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Western Australia

‘Angel in the sky’ saved our lives

August 12, 2020

For over 35 years Northern District coal miners have poured millions of dollars into the Westpac Rescue Helicopter Service. Duralie Lodge Member Chris Griffith and his wife Rachel have both been rescued by the chopper after harrowing accidents.

CEO Richard Jones said coal miners’ support had been essential to starting and sustaining the iconic chopper service.

“We had a massive contribution from the mineworkers and the Union way back which gave us the opportunity to have a second helicopter here. If one was broken, we could roll the other one out.

“It’s in the multi-millions of dollars the mineworkers have contributed over the years.”

Chris Griffith was still oblivious to all this in 2001 when he was flown to hospital after being knocked unconscious in a head on collision with another trail bike rider in remote bushland.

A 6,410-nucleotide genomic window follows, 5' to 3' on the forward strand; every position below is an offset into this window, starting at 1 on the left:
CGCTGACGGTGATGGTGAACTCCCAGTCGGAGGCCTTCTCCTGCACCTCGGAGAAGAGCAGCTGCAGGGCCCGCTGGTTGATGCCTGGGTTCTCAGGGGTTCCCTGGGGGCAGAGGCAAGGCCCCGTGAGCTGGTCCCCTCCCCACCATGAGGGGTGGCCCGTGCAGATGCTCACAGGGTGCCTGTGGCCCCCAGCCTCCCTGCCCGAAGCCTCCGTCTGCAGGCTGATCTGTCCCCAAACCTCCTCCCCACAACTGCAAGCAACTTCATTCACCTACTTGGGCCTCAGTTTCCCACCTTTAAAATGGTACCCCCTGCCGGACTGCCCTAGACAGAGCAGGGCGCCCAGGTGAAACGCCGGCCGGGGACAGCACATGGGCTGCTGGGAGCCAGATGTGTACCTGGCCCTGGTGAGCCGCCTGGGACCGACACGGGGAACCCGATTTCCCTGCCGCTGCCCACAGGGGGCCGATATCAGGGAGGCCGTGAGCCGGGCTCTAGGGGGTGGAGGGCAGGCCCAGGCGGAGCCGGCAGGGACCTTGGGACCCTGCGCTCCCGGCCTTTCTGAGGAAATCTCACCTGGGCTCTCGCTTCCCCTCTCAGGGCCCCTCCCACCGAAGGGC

“I had parts of my kneecap in my thigh,” says Chris.

He’d also broken the longest and strongest bone in the human body – the thigh bone.

“It’s the hardest bone in the human body to break, and I shattered it. I broke my motorbike helmet, split it up the centre… it was a pretty fair hit.”

Chris was just 15 at the time of his accident. He is now married with two delightful daughters, 6-year-old Alyvia and 3-year-old Maycie.

But that fateful trail bike accident is not the only reason he and his wife Rachel run an annual Charity Gold Day at Wingham to raise money for the service. The family were once again touched by the service in 2010.

I thought my wife was dead 

“My wife just left the house and no sooner than three minutes after I heard a loud crash outside, gut instinct was ‘something’s not right’,” says Chris.

“I jumped in my car, it was just on dark, as I got closer I worked out it was my wife’s car that was involved in a motor vehicle accident.

“I thought she was deceased, that’s how bad the accident was.

“It took emergency services an hour and a half to cut my wife free of the car.